He pointed out to how government initiatives were modified into actionable forms but manyconsidered Ilbert to be outdated and old-fashioned in putting faith in public opinion to exert corrective action on legislative abuses. The Government of India The New Constitution of India Legislative Methods and Forms. 1901. Scanned version Montesquieu, the Romanes Lecture for 1904. Oxford. Scanned version Parliament: Its History and Practice. 1st ed, 1911. 2nd ed, 1920. 3rd ed, Oxford, 1948. The Mechanics of Law Making. Columbia University Press. 1914. Methods of legislation Portraits of Courtenay Ilbert at the National Portrait Gallery, London Works by or about Courtenay Ilbert at Internet Archive To the Manor Reborn - Article in the Hindu Businessline, India

Viswajith

Viswajith is an award-winning Indian composer and musician. He works in Malayalam films. Viswajith started his career by singing tracks for famous music composers Ramesh Narayan, M. G. Radhakrishnan and Thankaraj, he composed music for several TV serials which include Pradakshinam, Nadakame Ulakam and Chanakyatantram. His debut as a film music composer was in the 2005 film Oraal in which he composed the song'Eni Entethu Mathram', he was asked to work for a Malayalam ghazal album featuring Hariharan. He composed music for a film Veeralipattu starring Prithviraj Sukumaran Kerala State Award for the Best Music Director 2009 Vayalar Award for the Best Music Director 2011 Kerala State Award for the Best Music Director 2014 and 2015 "New cadence"; the Hindu. 1 September 2007. ISSN 0971-751X. Retrieved 26 January 2019. Viswajith on IMDb

John Breedon Everard

John Breedon Everard was an English civil engineer and architect associated with works in Leicestershire, co-founder of the firm Pick Everard. Everard was born in Groby, the son of a mine and quarry owner, Breedon Everard. In 1862, Everard was articled to John Brown, a partner in Messrs Brown and Jeffcock, a firm of civil and mining engineers in Barnsley and Sheffield, South Yorkshire. In 1866, he was appointed assistant resident engineer on construction of the Kentish Town to St Pancras section of the Midland Railway. In 1868, he set up in practice as a civil engineer in Leicester. Everard became a partner in the firm of Ellis and Everard in 1874, helping in the development of the Bardon Hill quarry and associated worker facilities including a school and two churches, at Hugglescote and Bardon. Bardon mill house constructed to his design between 1874 and 1878 to house stone-breaking equipment, was doubled in size in 1902. Everard was elected a fellow of the Geological Society in 1870, a member of the Institution of Civil Engineers in 1886, a fellow of the Royal Institute of British Architects in 1887.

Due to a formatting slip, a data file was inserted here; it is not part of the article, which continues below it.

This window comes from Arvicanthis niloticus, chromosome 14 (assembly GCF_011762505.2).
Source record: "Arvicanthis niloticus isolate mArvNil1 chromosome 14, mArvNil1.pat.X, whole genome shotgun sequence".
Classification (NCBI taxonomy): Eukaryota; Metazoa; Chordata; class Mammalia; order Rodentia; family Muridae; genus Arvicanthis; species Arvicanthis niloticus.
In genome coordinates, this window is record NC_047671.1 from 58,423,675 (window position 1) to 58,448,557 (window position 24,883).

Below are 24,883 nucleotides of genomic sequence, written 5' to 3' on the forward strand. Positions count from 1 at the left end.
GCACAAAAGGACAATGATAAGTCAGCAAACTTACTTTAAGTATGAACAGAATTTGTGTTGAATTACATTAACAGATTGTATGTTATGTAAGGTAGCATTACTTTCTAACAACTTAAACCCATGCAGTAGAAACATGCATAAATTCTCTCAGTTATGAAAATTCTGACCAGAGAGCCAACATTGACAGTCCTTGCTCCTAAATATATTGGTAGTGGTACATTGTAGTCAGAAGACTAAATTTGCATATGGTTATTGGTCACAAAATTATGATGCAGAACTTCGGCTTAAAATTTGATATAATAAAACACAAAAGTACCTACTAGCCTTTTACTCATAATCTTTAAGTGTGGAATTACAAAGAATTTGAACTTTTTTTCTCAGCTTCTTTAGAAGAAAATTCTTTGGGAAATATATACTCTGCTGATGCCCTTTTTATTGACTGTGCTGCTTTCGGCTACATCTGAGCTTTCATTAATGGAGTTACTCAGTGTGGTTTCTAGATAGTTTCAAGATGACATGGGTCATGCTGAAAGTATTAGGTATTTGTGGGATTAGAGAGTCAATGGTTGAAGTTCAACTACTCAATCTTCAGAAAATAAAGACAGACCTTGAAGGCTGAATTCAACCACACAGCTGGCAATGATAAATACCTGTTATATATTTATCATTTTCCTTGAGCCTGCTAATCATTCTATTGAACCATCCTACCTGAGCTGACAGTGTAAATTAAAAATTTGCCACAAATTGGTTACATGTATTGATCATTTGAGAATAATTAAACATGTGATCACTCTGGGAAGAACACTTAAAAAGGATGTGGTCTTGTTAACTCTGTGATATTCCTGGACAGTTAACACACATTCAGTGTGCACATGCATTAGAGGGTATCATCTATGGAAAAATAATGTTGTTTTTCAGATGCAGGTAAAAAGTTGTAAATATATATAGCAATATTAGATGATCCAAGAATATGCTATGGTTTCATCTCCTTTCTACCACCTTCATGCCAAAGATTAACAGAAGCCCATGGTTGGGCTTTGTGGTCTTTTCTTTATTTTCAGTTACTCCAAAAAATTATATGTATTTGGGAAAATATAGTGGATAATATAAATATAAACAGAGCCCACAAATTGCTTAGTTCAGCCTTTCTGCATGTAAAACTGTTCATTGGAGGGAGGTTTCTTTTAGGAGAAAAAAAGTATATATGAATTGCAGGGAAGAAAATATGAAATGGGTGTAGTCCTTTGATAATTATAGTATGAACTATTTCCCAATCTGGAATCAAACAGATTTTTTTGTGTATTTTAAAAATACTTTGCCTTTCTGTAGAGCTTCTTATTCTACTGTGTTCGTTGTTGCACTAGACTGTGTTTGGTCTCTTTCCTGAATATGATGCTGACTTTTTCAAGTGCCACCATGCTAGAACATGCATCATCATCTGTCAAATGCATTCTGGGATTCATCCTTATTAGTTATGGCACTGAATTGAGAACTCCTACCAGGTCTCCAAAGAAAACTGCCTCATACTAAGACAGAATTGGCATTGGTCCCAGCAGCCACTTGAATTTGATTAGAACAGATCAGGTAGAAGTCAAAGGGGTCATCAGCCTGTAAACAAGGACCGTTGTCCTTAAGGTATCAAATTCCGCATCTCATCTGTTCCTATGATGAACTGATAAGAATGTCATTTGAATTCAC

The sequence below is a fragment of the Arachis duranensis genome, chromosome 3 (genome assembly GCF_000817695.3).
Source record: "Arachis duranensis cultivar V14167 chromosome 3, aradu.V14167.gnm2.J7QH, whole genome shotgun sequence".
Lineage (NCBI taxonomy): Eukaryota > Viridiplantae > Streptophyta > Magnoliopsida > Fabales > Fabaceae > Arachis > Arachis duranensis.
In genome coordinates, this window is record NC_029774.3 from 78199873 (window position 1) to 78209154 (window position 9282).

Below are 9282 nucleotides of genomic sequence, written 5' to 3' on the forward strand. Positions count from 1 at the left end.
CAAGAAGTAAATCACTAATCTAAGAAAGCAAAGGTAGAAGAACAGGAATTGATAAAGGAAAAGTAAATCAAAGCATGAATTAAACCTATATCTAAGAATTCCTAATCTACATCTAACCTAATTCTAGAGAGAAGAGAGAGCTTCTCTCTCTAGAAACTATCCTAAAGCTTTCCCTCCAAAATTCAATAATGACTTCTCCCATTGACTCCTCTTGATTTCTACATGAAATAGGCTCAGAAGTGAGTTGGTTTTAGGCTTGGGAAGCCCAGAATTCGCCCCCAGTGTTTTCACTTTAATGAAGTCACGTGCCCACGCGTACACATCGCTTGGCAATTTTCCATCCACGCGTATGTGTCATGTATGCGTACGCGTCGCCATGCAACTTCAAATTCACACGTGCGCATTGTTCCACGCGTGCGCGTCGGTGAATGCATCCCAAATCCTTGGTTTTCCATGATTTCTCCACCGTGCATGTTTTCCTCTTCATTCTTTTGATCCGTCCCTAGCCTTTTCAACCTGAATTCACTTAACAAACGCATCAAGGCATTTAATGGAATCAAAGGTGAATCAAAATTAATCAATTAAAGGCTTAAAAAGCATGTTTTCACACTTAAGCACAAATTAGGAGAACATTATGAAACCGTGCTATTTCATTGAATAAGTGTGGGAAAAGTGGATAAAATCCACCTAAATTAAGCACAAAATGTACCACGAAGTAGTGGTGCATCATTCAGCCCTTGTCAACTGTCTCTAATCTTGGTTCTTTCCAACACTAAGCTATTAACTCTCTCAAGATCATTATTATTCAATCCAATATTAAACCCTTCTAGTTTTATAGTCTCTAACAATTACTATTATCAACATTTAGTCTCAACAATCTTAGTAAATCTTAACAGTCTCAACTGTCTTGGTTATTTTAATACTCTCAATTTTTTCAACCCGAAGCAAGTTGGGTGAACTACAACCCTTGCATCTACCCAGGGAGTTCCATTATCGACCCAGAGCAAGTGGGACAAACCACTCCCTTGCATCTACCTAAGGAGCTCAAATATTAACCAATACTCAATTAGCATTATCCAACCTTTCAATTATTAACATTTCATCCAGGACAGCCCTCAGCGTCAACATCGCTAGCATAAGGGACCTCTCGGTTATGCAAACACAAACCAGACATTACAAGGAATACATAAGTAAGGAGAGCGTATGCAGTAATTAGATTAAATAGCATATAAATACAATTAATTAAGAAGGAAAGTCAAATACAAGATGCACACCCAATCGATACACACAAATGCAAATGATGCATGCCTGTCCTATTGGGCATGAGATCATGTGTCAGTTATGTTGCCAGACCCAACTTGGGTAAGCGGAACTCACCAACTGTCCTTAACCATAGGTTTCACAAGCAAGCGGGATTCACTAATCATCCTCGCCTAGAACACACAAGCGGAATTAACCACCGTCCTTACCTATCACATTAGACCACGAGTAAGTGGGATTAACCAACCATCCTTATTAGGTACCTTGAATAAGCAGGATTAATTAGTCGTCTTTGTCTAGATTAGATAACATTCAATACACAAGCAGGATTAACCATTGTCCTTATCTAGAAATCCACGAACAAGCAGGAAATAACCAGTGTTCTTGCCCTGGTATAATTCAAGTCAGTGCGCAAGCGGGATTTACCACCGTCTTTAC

He was a member of the Surveyors' Institute and the Mining Institute. Everard specialised in water supply projects, he helped initiate the Derwent Valley scheme supplying water to Leicester, Nottingham and Derby, taking responsibility for the Leicester section of the scheme from Sawley to Hallgates, which included an aqueduct across the River Trent and two covered service reservoirs each holding two million gallons of water. His work included buildings at Swithland Reservoir, completed in 1896. Other designs by Everard include: A Turkish bath building in Leicester, opened in Friar Lane in 1872, A new tower brewery in 1875 for his uncle, the brewer William Everard's Everards Brewery at Southgate St, Leicester; the Leicestershire South African War Memorial. He built himself a large red brick house, Woodville, in Leicester’s Knighton Park Road in 1883, by the end of the century he was in partnership with Samuel Perkins Pick; the firm survives to this day as Pick Everard. Everard served as High Sheriff of Leicestershire in 1913

Life - Fear Not